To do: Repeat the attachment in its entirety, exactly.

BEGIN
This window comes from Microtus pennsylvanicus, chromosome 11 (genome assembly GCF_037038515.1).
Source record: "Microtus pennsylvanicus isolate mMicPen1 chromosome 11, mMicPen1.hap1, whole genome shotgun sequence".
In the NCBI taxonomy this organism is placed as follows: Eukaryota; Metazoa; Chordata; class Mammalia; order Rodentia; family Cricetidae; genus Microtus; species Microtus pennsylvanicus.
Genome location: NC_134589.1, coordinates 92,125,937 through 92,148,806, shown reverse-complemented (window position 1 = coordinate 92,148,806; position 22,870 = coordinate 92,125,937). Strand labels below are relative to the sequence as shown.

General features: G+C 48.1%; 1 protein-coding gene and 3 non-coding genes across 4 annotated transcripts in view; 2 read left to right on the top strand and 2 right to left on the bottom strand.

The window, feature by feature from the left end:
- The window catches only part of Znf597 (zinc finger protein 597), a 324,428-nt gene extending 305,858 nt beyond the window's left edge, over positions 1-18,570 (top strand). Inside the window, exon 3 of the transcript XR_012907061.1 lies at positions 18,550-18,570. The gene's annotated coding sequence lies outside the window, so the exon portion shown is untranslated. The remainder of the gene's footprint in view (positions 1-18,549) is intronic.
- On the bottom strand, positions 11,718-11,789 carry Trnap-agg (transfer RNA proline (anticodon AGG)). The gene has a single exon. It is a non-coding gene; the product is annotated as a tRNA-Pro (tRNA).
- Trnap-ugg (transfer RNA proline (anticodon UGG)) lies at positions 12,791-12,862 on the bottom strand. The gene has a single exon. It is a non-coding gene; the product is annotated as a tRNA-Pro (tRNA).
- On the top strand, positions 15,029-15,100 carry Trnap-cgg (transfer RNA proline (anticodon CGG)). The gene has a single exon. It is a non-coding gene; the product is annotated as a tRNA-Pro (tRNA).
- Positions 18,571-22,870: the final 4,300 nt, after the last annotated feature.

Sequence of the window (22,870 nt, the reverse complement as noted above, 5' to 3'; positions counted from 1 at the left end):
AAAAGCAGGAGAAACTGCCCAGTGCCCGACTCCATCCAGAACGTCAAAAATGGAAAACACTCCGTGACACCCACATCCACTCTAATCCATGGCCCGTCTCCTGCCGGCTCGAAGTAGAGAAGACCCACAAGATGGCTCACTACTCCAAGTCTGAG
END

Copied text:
This window comes from Microtus pennsylvanicus, chromosome 11 (genome assembly GCF_037038515.1).
Source record: "Microtus pennsylvanicus isolate mMicPen1 chromosome 11, mMicPen1.hap1, whole genome shotgun sequence".
In the NCBI taxonomy this organism is placed as follows: Eukaryota; Metazoa; Chordata; class Mammalia; order Rodentia; family Cricetidae; genus Microtus; species Microtus pennsylvanicus.
Genome location: NC_134589.1, coordinates 92,125,937 through 92,148,806, shown reverse-complemented (window position 1 = coordinate 92,148,806; position 22,870 = coordinate 92,125,937). Strand labels below are relative to the sequence as shown.

General features: G+C 48.1%; 1 protein-coding gene and 3 non-coding genes across 4 annotated transcripts in view; 2 read left to right on the top strand and 2 right to left on the bottom strand.

The window, feature by feature from the left end:
- The window catches only part of Znf597 (zinc finger protein 597), a 324,428-nt gene extending 305,858 nt beyond the window's left edge, over positions 1-18,570 (top strand). Inside the window, exon 3 of the transcript XR_012907061.1 lies at positions 18,550-18,570. The gene's annotated coding sequence lies outside the window, so the exon portion shown is untranslated. The remainder of the gene's footprint in view (positions 1-18,549) is intronic.
- On the bottom strand, positions 11,718-11,789 carry Trnap-agg (transfer RNA proline (anticodon AGG)). The gene has a single exon. It is a non-coding gene; the product is annotated as a tRNA-Pro (tRNA).
- Trnap-ugg (transfer RNA proline (anticodon UGG)) lies at positions 12,791-12,862 on the bottom strand. The gene has a single exon. It is a non-coding gene; the product is annotated as a tRNA-Pro (tRNA).
- On the top strand, positions 15,029-15,100 carry Trnap-cgg (transfer RNA proline (anticodon CGG)). The gene has a single exon. It is a non-coding gene; the product is annotated as a tRNA-Pro (tRNA).
- Positions 18,571-22,870: the final 4,300 nt, after the last annotated feature.

Sequence of the window (22,870 nt, the reverse complement as noted above, 5' to 3'; positions counted from 1 at the left end):
AAAAGCAGGAGAAACTGCCCAGTGCCCGACTCCATCCAGAACGTCAAAAATGGAAAACACTCCGTGACACCCACATCCACTCTAATCCATGGCCCGTCTCCTGCCGGCTCGAAGTAGAGAAGACCCACAAGATGGCTCACTACTCCAAGTCTGAG